Bay Ridge

Hotel workers back Recchia for congress

June 19, 2014 By Paula Katinas Brooklyn Daily Eagle
Hotel workers in New York City backed Domenic Recchia for Congress
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Former councilman Domenic Recchia, who is trying to unseat indicted US Rep. Michael Grimm, has picked up the endorsement of the New York Hotel and Motel Trades Council, AFL-CIO. 

The union, which was founded in 1939, represents 35,000 hotel and motel workers in New York and northern New Jersey.

Josh Gold, the union’s political director, cited Recchia’s progressive credentials as a reason for the endorsement. “Domenic Recchia has been fighting for working families and progressive issues his entire career. It’s time for the people of New York to have a leader they can trust to carry their voice to Washington,” Gold said.

Recchia said he was grateful for the endorsement, praising the union’s members as having fought for the rights of workers and having advocated for social justice. He has also been fighting for working families, he said.

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“I’ve been campaigning hard across Staten Island and Brooklyn because the working families of New York need a leader who will make their concerns a top priority. Middle class families deserve leadership they can trust, leadership that will work with everyone to ensure that the people of this district are heard and represented. The men and women working across this city need someone who will fight for them every day, and for issues that matter most to middle class and working families.” Recchia said.

As a councilman, Recchia, a Democrat, represented a district that covered Coney Island, Gravesend and parts of Bensonhurst. He is running against Grimm, a two-term Republican congressman representing the 11th Congressional District, a seat that covers the entire borough of Staten Island and takes in parts of Brooklyn, including Bay Ridge, Dyker Heights and Bensonhurst.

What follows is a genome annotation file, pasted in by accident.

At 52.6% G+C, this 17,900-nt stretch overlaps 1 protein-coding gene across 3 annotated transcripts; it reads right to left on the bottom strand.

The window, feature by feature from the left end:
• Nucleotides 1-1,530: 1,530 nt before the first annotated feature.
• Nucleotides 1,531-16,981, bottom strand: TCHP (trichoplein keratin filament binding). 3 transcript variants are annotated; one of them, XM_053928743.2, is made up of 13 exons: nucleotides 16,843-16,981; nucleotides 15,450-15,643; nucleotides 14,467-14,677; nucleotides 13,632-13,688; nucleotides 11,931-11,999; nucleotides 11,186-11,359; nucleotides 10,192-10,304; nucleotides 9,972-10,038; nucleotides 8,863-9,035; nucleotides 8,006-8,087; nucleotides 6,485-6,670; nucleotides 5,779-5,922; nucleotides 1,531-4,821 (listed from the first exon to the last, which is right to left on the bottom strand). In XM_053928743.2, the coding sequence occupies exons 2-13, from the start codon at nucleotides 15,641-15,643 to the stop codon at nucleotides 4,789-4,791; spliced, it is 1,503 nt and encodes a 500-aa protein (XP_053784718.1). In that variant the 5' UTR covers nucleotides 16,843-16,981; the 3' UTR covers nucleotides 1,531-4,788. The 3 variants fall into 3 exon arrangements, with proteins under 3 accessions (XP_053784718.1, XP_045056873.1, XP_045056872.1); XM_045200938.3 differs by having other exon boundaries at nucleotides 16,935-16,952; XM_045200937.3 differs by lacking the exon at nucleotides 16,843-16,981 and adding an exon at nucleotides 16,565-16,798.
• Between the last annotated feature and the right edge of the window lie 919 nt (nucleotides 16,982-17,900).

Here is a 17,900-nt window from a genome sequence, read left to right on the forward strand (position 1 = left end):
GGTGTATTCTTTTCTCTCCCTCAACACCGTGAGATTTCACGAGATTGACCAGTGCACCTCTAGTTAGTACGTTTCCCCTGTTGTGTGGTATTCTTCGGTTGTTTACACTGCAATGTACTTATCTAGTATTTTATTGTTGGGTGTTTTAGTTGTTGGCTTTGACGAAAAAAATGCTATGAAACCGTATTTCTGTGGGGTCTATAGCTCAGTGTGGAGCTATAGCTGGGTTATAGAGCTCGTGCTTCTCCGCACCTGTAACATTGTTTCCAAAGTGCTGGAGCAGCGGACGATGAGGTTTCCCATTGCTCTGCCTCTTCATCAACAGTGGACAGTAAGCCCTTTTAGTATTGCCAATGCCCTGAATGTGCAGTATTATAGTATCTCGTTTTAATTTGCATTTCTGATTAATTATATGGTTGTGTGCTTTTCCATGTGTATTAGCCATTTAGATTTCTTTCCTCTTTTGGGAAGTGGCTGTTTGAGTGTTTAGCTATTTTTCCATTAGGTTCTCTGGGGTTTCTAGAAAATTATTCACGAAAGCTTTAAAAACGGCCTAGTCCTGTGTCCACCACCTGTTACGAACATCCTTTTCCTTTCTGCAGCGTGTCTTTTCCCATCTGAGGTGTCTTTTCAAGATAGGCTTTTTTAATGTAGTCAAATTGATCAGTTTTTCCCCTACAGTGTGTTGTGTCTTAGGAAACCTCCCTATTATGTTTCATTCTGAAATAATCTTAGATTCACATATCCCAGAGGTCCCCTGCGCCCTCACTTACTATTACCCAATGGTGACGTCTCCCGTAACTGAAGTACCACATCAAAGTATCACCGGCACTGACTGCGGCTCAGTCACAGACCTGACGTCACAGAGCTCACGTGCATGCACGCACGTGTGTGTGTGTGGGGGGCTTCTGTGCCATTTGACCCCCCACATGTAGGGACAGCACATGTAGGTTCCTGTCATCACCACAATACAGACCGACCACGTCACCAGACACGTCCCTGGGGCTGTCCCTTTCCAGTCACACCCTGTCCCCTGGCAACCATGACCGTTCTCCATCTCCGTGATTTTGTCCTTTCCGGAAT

The already heated race went into overdrive in April when Grimm was indicted on federal charges. The 20-count indictment charged the congressman with failing to disclose an estimated $1 million in profits from an Upper East Side health food restaurant he owned before running for congress in 2010. Grimm allegedly paid workers in cash and filed false tax returns.

Grimm, who has vowed to fight the charges in court, has attempted to go about the business of being a congressman as if nothing is amiss. The lawmaker has made numerous public appearances on both sides of the bi-borough district in recent months and has regularly issued press releases on various issues in congress.

On June 16, Grimm took part in “Will on the Hill”, an annual event hosted by the Shakespeare Theatre Company of Washington D.C. in which congress members join actors on stage in a performance to benefit local theater, art and humanities programs that serve 23,000 students.

“It was such a pleasure to join my colleagues on both sides of the aisle to support such a great cause. It’s coming together in light-hearted events like this that help us work through our differences and deliver real results for our constituents. I’m proud to continue to be a strong advocate for arts and humanities funding, especially those that support youth programs and museums” Grimm said.

Grimm was honored earlier this year by the American Alliance of Museums for supporting federal funding for arts programs like the National Endowment for the Arts and the National Endowment for the Humanities.





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